The M98 camouflage pattern, utilized by the Norwegian military since the late 1990s, features a digital or pixelated design composed of small rectangular pixels in a mix of green and brown shades.
The wz. 93 pantera has become the standard camouflage of the Polish Armed Forces. It is the successor of Camouflage wz. 89 Puma, and entered service in 1993. It differs from Puma in having stronger contrast, resulting in better disruptive camouflage.
In February 2018, it was announced the armed forces would adopt a new camouflage pattern, the M18, or padrão multi-terreno (multi-terrain pattern). The design, developed in cooperation with CINAMIL (Centro De Investigação Desenvolvimento e Inovação da Academia Militar) or Investigation Center for Development and Innovation of the Military Academy, appears to utilize a five-color palette similar to that used for Multicam, but with shapes obviously influenced by German flecktarn.
In 2008, Russia introduced a pixelated camouflage design intended to replace the VSR and Flora patterns. Officially called единая маскировочная расцветка (Edinaya maskirovochnaya rascvetka) or EMR, translating roughly as Unified Camouflage Coloration (in this sense the word "unified" refers to the fact that it is common to all the armed forces of Russia). The pattern is often referred to as Tsifra, Tetris or "digital flora." Several variations of this pattern have been produced, the most common of which is the leto (summer) variant incorporating tiny pixels of black, reddish-brown and foliage green on a pale green background. Other versions include sever (northern regions), zima (winter), and gorod (urban). Full-scale adoption began in 2011.
A new pixelated camouflage design has been introduced for use by the Serbian Army since the fall of 2010, designated M-MDU-10. Designed by the Military Technical Institute (VTI), it is slightly fragmented, scaled-down and pixelated version of the M-MDU-02 camouflage pattern.
Slovakia introduced a series of two new camouflage designs in 2007. Officially named vz 2007 Les (forest) pattern, the temperate version features brown, dark green, & khaki square and rectangular shapes in various sizes on an olive green field. Unofficially, the pattern is nicknamed Kocky (cubes).
SloCam—short for Slovenia Camouflage and today officially known as M12—was introduced in 2012-13. Initially it was used by NATO-partnered Special Operations Forces. A short time later it became standard-issue for the Slovenian army.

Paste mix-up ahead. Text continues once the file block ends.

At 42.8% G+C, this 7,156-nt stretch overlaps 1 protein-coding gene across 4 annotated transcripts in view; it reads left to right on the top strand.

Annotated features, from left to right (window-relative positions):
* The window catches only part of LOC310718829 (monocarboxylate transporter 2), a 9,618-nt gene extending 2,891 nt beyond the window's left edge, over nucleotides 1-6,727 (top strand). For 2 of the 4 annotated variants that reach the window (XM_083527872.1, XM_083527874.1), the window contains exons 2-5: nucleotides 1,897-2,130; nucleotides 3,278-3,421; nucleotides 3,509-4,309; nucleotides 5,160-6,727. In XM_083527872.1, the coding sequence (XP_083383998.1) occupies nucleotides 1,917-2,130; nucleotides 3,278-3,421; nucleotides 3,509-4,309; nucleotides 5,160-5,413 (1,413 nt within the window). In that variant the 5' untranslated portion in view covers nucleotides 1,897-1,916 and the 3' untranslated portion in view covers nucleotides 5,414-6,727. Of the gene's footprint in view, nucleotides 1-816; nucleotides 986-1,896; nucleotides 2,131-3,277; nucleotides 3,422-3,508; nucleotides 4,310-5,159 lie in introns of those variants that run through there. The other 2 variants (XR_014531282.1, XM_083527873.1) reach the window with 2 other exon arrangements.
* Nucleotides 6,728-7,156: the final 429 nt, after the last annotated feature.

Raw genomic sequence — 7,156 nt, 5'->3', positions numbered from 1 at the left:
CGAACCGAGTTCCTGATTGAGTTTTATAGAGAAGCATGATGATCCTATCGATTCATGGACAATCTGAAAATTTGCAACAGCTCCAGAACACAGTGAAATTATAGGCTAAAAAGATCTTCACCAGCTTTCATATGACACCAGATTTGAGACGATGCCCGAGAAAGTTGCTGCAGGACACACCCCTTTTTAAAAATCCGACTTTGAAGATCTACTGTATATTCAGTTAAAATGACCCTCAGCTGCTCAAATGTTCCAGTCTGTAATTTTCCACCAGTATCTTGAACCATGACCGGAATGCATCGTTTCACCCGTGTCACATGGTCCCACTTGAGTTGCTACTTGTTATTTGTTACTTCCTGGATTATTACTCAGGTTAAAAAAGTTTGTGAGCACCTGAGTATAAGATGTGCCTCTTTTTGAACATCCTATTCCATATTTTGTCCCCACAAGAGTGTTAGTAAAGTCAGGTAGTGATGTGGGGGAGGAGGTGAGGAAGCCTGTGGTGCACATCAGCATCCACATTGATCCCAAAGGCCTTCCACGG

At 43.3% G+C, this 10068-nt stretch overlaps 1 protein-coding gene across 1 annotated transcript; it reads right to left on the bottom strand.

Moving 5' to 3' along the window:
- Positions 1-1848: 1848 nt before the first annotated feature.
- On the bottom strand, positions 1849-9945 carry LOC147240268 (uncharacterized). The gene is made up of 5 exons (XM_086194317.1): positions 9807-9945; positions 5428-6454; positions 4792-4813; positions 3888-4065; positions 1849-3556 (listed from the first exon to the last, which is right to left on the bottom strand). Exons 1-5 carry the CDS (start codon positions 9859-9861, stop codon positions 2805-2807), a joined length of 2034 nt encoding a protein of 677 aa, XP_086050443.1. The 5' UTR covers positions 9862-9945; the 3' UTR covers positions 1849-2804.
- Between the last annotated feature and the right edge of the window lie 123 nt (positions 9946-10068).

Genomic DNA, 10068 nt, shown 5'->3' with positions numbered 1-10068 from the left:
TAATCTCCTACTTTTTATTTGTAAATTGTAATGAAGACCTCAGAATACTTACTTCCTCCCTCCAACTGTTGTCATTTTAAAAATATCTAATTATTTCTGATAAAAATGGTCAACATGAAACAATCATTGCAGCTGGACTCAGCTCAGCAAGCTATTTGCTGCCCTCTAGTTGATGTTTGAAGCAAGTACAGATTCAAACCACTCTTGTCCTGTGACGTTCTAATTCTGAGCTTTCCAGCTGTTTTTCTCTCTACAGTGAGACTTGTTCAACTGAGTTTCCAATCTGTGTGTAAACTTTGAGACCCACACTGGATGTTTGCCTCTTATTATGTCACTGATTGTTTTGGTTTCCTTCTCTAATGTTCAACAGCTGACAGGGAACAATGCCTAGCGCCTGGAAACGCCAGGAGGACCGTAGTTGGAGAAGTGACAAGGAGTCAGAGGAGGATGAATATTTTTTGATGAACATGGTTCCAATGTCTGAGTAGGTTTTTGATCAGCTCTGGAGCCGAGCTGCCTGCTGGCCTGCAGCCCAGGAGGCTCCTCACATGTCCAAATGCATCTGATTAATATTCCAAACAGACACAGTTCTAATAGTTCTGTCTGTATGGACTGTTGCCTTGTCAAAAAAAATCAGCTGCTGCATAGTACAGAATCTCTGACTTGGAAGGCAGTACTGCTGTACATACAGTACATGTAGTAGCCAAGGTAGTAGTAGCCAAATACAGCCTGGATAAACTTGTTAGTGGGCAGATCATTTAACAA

In December 2009 the Army revealed a series of two new pixelated patterns intended to replace the previous leaf pattern- the M09 Ejercito pixelado boscoso (woodland) pattern.
The M90 camouflage is a geometric pattern primarily used by the Swedish Armed Forces. Introduced in the 1990s, it consists of hard-edged, sharp patterns in a combination of green, black, dark green, and light green, meant to be effective in the forests and rocky terrains of Scandinavia.
The TAZ 90 (TarnAnZug in German and TASS 90 in French) is the camouflage patterns for current standard issue battledress and service dress uniform of the Swiss Armed Forces. The four-colour pattern consists of tan, brown, green and black and is a development of the Taz 57 and Taz 83 (the "Alpenflage") patterns which it replaced in the early 1990s. Even so, the pattern is based on the alpenflage, but with the deletion of the white spots and the red colour found in the alpenflage, along with minor changes.
First observed in 2014, an arid/desert pixelated camouflage design has been adopted by the Ukrainian Armed Forces, including elite units such as the Airborne Forces. This design blends areas of brown, khaki, and light olive on a sand-colored background. It is referred to by some Ukrainian sources as MM-14.
The official camouflage pattern for the United Kingdom's Army was the Multi-Terrain Pattern (MTP). The MTP is a versatile camouflage pattern designed for use in a variety of environments, including woodland, desert, and urban settings. It replaced the earlier Disruptive Pattern Material (DPM) camouflage, which was in use for several decades.